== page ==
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Environmentalists' behavior inexcusable at I-69 hearingAfter the way "environmentalists" acted at the August 20th public hearing on I-69 at Bloomington North High School, one is tempted to favor putting the Interstate right down Walnut Street in the center of Bloomington. The behavior of highway opponents certainly didn't win them any supporters or sympathy in the general public.
INDOT was prepared for trouble at the meeting. The Indianapolis Star reported that meeting attendees had to enter the auditorium "through a single set of doors" while Sheriff's deputies searched the bags and purses of people going in. It's sad that our community has such a reputation that such action would be considered, much less required, for safety reasons.
The Star reported how bad things got at the meeting in its August 21 edition. Two incidents reported by the Star are especially disturbing. In one, Indiana University official and former Monroe County Commissioner Kirk White had to be escorted out of the building for his own safety after his comments drew an intense negative reaction and two highway opponents approached him as he was going back to his seat. The other incident involved IU law professor Cathy Crosson, who lit up an Indiana Department of Transportation official in a "profanity-laced tirade captured by TV news crews" according to the Indianapolis Star.
First of all, the fact that anyone has to be escorted out of a public meeting to protect them is a frightening matter in our democracy. No matter how unpopular someone's views are, they should never have to fear from their own safety for their political views or for expressing those views. The mentality of the anti-highway mob is reminiscent of the political censorship practiced in the former Soviet Union. The characterization of environmentalists as "watermelons" ("green on the outside and red on the inside") by Indiana Daily Student columnist Cherry Blattert appears to be correct, at least in this instance and for these activists. All local public officials, especially those who (like Monroe County Council member Mark Stoops) attended the meeting, must immediately and without reservation denounce such appalling intimidation tactics by those on the fanatical Left.
It is disappointing that the Bloomington Herald-Times completely missed the story regarding White. When Bloomington residents have to go to an Indianapolis paper for a major news story involving a high-profile local official such as White, something is wrong. This is especially true when an H-T reporter was at the meeting covering the events.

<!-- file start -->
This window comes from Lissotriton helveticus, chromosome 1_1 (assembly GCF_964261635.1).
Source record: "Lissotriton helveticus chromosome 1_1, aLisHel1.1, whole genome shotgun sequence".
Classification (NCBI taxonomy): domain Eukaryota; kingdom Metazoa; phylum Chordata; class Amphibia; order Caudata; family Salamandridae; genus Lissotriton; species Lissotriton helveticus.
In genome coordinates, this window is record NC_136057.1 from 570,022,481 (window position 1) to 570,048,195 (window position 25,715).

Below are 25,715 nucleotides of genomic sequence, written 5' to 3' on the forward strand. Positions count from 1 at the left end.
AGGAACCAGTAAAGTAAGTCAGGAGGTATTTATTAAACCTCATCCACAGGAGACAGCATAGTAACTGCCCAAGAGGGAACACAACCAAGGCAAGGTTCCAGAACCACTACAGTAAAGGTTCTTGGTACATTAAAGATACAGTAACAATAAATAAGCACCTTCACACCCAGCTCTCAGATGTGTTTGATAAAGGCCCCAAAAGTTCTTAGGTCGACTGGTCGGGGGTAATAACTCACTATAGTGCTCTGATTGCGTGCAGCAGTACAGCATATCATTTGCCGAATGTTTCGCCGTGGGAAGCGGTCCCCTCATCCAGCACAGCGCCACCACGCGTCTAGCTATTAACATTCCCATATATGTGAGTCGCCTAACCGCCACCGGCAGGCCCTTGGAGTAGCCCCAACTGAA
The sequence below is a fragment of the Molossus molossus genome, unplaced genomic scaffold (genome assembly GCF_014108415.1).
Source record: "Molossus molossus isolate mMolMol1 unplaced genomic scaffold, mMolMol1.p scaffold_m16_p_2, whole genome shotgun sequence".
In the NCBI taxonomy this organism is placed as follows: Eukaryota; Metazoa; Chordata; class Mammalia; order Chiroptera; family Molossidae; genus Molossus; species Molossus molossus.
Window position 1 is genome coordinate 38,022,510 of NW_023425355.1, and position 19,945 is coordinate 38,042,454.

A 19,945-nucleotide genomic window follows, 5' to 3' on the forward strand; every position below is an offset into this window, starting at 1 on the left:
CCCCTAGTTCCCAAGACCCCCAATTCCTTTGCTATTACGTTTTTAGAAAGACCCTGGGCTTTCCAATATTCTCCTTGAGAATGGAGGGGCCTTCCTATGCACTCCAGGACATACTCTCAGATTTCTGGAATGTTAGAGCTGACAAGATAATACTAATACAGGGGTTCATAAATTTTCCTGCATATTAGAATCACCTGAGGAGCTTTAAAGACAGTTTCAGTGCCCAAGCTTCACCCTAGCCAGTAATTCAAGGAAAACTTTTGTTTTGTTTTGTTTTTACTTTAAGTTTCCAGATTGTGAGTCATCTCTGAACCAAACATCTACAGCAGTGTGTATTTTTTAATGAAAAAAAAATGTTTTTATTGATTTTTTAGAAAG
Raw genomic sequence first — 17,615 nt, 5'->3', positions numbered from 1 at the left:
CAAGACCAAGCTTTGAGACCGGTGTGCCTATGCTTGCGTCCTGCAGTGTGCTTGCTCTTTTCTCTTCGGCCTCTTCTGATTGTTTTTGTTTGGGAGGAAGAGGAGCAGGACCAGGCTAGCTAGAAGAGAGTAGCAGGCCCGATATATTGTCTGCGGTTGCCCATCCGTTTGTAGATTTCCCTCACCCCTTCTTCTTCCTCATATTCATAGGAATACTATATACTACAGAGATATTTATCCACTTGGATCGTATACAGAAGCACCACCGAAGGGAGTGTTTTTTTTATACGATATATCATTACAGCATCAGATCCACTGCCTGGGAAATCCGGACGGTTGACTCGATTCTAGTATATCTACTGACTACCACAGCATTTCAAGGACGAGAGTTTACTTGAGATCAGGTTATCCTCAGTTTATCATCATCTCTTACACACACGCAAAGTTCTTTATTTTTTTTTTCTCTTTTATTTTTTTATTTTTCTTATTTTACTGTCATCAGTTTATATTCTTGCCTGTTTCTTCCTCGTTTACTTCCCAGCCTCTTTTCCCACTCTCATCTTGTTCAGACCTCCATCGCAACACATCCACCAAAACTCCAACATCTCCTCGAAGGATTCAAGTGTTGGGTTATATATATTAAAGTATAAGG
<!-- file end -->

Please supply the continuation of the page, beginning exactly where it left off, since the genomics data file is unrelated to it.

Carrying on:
In addition, I am embarrassed to be an Indiana University alumnus after the behavior of Professor Crosson. Such behavior should not be associated with a college professor, especially a professor from a prestigious School of Law at a highly regarded state university. After IU President Myles Brand made it clear that such behavior would not be tolerated in the case of Bobby Knight, the University should be consistent and discipline Crosson for her actions. This is especially important after the University did not publicly admonish an IU Religious Studies professor for rushing the County Council bench last summer when the Council approved a bond issue for a controversial West side development.
After last night, one wonders what is yet to come as the decision-making process moves forward on I-69. Two years ago, an eco-terrorist group known as the Earth Liberation Front attempted to burn Monroe County Republican Party headquarters to the ground in part to protest Congressman John Hostettler's stance on I-69. One wonders what the ELF has in store for I-69 proponents after the trail of destruction left by local eco-terrorists since January of 2000.
As state officials continue to take input on where and whether I-69 highway will be built, public input, even passionate debate is to be expected on such a controversial issue. Unfortunately, local environmentalists appear to have taken their protest style from Lucille Bertuccio, a Democratic County Council candidate who also rushed the County Council bench last summer in an attempt to physically intimidate elected officials. Let us hope that future public input on this matter is more appropriate for a "safe and civil city" than the debacle we saw on the 20th.